Aaron Greenberg,Director, product management at Microsoft seems to think that Sony’s PS3s have a problem. And… he even has his own diagnosis of what caused the problem.
Now that’s called caring for competition, especially when they’re breathing down your neck. But it takes REAL cheek to isolate your competitor’s strongest point, describe it as their weakest, and then say THAT is why you can’t include it and NOT because you couldn’t sell it at their prices if you included it. Quite simply, Microsoft is bed-ridden with a case of sour grapes.
Returning to the MLB (Major League of Blu-ray bashers) after winning a hard-fought battle for the HD DVD, Greensberg speaks on behalf of Microsoft to say that because Sony has “bet on the physical disk”, the “associated costs” are restricting PS3 sales. Wait a second, so the HD DVD was NOT a physical disk…was it like holographic? *Checks one of those old HD-DVD flippers* nuh-uh, nada, looks ‘physical’ alright.
Greenberg continues, “The fact that we’re able to offer a console starting at $199 is a benefit of not being burdened with that cost. Being $100 cheaper is part of the reason why we’re nearly twice [Sony’s] installed base.”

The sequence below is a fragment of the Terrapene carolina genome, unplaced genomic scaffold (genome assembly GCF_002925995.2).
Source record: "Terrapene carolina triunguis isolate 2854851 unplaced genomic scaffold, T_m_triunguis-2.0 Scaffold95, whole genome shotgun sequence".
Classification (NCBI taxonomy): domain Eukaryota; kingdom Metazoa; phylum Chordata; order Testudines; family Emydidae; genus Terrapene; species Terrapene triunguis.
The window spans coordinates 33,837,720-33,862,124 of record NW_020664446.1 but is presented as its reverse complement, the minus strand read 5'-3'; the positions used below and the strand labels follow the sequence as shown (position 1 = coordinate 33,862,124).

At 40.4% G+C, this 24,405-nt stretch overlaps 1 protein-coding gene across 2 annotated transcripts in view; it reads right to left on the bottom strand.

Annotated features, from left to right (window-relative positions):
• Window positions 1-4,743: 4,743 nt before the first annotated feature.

Let’s be clear, there was a time when a PS3 sold for $499. The prices were always high, because of a lot of powerful components including the Blu-ray. And that’s when the XBox 360 grabbed most of the market share. Then came the Wii, and then everyone wanted to be the cheaper console. back then, Greenberg’s statement might have stood.
However, ever since the much more streamlined PS3 Slim came out, with its $299 price-tagged, 33% smaller, 36% lighter and 34% less power-consuming avatar. things haven’t been the same. Sony recorded an annual sales growth of 30%.
Greenberg’s next claim of Xbox Live offering HD movies and television shows pales when you remember that NetFlix left its exclusivity agreement and joined the PS3 team as well, in November 2009. So yes, you can have NetFlix on your friendly neighborhood gaming console, without the $50 Xbox Live Gold membership.
And the NetFlix application, which will be downloadable this year, for now, will be made freely available to subscribers via..
Nice excuse, Mr. Greenberg. 😉